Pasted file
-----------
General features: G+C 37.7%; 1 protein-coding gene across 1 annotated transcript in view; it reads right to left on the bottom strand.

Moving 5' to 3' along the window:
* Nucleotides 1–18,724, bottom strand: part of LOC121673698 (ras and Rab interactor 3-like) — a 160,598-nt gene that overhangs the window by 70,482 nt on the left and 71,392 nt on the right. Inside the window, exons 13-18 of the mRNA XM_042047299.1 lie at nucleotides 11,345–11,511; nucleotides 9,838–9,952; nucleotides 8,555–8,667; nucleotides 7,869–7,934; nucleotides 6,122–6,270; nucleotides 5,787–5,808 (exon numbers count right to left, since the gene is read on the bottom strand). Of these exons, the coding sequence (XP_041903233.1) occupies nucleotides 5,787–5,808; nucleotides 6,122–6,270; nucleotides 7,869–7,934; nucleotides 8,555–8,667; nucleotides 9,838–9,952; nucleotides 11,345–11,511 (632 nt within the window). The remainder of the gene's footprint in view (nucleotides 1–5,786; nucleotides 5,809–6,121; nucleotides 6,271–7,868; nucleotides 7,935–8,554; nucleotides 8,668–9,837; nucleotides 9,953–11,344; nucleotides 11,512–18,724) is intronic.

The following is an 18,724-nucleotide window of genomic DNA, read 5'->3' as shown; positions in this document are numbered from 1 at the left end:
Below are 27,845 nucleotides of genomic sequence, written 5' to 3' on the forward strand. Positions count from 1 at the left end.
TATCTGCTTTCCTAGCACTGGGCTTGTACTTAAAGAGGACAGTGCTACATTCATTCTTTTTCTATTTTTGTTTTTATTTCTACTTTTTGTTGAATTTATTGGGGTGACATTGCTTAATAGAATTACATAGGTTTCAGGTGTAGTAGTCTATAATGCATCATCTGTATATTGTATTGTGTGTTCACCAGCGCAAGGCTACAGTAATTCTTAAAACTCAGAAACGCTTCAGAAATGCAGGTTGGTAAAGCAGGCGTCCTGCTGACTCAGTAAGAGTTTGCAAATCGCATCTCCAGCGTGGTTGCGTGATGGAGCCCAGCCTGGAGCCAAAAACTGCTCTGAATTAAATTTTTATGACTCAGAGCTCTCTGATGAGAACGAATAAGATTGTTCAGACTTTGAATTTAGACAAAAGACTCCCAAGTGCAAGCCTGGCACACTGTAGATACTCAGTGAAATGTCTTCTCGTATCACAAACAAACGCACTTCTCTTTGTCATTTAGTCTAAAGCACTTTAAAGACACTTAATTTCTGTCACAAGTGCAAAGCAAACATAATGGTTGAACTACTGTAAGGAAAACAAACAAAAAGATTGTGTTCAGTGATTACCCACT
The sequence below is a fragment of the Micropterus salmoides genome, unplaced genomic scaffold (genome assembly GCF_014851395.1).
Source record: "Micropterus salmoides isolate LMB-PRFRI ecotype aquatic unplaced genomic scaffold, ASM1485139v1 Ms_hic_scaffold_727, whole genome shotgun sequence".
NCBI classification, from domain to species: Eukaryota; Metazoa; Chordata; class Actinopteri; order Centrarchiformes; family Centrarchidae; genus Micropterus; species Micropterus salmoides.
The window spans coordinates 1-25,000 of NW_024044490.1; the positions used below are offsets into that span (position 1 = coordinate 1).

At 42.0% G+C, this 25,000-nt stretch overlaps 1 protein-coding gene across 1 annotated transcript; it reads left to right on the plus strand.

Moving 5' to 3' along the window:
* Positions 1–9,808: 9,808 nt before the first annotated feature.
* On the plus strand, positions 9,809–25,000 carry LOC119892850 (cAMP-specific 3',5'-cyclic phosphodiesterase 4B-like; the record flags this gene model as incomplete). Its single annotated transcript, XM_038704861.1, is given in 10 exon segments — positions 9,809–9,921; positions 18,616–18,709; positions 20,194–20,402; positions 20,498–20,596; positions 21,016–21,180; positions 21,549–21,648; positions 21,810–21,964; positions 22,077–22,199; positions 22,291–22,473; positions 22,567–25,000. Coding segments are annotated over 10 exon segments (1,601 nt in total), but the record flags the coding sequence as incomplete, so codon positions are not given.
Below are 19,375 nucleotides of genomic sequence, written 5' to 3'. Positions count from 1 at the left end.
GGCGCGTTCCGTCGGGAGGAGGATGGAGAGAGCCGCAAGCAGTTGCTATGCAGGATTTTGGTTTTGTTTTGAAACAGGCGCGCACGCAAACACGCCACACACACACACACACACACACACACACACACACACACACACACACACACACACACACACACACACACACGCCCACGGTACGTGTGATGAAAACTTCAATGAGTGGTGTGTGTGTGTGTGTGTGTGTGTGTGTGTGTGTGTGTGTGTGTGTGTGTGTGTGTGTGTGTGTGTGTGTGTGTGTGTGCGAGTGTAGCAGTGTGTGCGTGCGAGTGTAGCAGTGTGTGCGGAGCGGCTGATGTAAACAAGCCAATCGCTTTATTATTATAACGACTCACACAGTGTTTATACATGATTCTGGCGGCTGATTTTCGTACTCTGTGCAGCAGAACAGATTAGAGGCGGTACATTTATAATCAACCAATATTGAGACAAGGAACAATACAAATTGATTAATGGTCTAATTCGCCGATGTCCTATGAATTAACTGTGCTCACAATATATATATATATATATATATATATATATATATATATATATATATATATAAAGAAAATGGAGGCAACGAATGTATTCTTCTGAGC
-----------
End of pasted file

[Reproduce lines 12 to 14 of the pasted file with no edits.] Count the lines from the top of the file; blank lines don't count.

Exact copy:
Moving 5' to 3' along the window:
* Positions 1–9,808: 9,808 nt before the first annotated feature.
* On the plus strand, positions 9,809–25,000 carry LOC119892850 (cAMP-specific 3',5'-cyclic phosphodiesterase 4B-like; the record flags this gene model as incomplete). Its single annotated transcript, XM_038704861.1, is given in 10 exon segments — positions 9,809–9,921; positions 18,616–18,709; positions 20,194–20,402; positions 20,498–20,596; positions 21,016–21,180; positions 21,549–21,648; positions 21,810–21,964; positions 22,077–22,199; positions 22,291–22,473; positions 22,567–25,000. Coding segments are annotated over 10 exon segments (1,601 nt in total), but the record flags the coding sequence as incomplete, so codon positions are not given.